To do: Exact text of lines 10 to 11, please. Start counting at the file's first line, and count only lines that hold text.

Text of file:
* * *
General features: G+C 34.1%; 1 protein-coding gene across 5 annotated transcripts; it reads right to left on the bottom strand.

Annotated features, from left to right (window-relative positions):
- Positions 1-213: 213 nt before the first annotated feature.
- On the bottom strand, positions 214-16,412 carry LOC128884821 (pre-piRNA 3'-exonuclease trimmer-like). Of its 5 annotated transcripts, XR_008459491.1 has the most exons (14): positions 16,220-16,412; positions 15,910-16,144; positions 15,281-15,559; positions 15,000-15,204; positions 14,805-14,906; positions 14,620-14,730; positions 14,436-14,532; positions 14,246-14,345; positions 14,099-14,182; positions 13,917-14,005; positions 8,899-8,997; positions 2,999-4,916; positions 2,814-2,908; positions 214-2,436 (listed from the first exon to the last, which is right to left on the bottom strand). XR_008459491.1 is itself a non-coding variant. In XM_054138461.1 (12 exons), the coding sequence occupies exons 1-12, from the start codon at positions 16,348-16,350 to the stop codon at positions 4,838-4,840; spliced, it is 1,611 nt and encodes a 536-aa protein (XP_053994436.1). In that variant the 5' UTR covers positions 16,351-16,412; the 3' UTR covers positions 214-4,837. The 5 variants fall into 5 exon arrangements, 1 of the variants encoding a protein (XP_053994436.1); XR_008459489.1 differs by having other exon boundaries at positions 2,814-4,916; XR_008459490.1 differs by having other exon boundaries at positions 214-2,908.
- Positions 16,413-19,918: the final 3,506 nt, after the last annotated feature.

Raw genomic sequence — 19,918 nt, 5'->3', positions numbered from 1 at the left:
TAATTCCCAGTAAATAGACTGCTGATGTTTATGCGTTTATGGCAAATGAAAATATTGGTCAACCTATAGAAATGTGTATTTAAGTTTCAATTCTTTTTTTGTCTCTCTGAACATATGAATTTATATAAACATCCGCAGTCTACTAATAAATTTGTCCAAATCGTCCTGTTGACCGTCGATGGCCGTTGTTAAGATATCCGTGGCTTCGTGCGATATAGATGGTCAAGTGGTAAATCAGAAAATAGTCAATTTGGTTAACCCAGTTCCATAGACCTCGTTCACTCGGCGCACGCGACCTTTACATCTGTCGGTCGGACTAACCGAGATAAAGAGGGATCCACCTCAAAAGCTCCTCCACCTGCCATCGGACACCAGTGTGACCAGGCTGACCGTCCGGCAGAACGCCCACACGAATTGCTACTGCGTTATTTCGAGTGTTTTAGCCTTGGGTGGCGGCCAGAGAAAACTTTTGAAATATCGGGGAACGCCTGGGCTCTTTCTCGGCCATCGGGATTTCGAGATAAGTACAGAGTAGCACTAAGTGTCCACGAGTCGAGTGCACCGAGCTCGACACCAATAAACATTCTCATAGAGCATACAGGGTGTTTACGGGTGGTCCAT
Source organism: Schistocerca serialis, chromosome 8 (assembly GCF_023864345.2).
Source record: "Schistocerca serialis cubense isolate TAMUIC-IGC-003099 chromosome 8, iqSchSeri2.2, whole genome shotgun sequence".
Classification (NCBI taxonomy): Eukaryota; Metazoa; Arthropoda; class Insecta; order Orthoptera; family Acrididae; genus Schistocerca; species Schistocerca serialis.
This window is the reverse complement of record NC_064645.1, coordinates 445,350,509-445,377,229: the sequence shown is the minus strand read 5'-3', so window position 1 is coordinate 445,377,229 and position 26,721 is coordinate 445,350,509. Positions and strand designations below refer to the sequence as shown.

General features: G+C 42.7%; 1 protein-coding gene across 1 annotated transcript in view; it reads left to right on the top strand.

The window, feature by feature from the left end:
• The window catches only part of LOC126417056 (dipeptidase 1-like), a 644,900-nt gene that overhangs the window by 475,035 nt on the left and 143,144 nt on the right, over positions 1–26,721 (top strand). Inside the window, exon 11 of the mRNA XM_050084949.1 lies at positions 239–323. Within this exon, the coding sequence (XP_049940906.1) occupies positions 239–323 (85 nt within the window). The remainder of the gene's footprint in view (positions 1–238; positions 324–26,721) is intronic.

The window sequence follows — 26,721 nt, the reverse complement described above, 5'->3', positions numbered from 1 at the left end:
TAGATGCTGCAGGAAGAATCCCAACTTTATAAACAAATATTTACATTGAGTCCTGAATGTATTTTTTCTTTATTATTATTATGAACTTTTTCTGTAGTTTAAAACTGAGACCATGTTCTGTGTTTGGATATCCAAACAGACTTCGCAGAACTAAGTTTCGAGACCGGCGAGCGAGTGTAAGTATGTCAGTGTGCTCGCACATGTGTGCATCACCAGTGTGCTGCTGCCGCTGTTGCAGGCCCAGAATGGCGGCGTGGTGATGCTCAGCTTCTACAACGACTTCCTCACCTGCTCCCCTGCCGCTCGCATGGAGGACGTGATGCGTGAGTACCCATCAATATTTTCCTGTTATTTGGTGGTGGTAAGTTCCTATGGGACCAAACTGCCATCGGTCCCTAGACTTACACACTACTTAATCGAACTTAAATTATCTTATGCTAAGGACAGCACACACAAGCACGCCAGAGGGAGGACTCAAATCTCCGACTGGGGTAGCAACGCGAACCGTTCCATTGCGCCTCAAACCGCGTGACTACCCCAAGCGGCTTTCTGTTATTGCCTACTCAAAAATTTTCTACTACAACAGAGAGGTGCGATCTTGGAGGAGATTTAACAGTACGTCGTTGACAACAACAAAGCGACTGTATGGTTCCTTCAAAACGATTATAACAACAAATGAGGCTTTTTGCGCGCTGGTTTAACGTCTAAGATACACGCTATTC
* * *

Classification (NCBI taxonomy): Eukaryota; Metazoa; Arthropoda; class Insecta; order Orthoptera; family Acrididae; genus Schistocerca; species Schistocerca serialis.
This window is the reverse complement of record NC_064645.1, coordinates 445,350,509-445,377,229: the sequence shown is the minus strand read 5'-3', so window position 1 is coordinate 445,377,229 and position 26,721 is coordinate 445,350,509. Positions and strand designations below refer to the sequence as shown.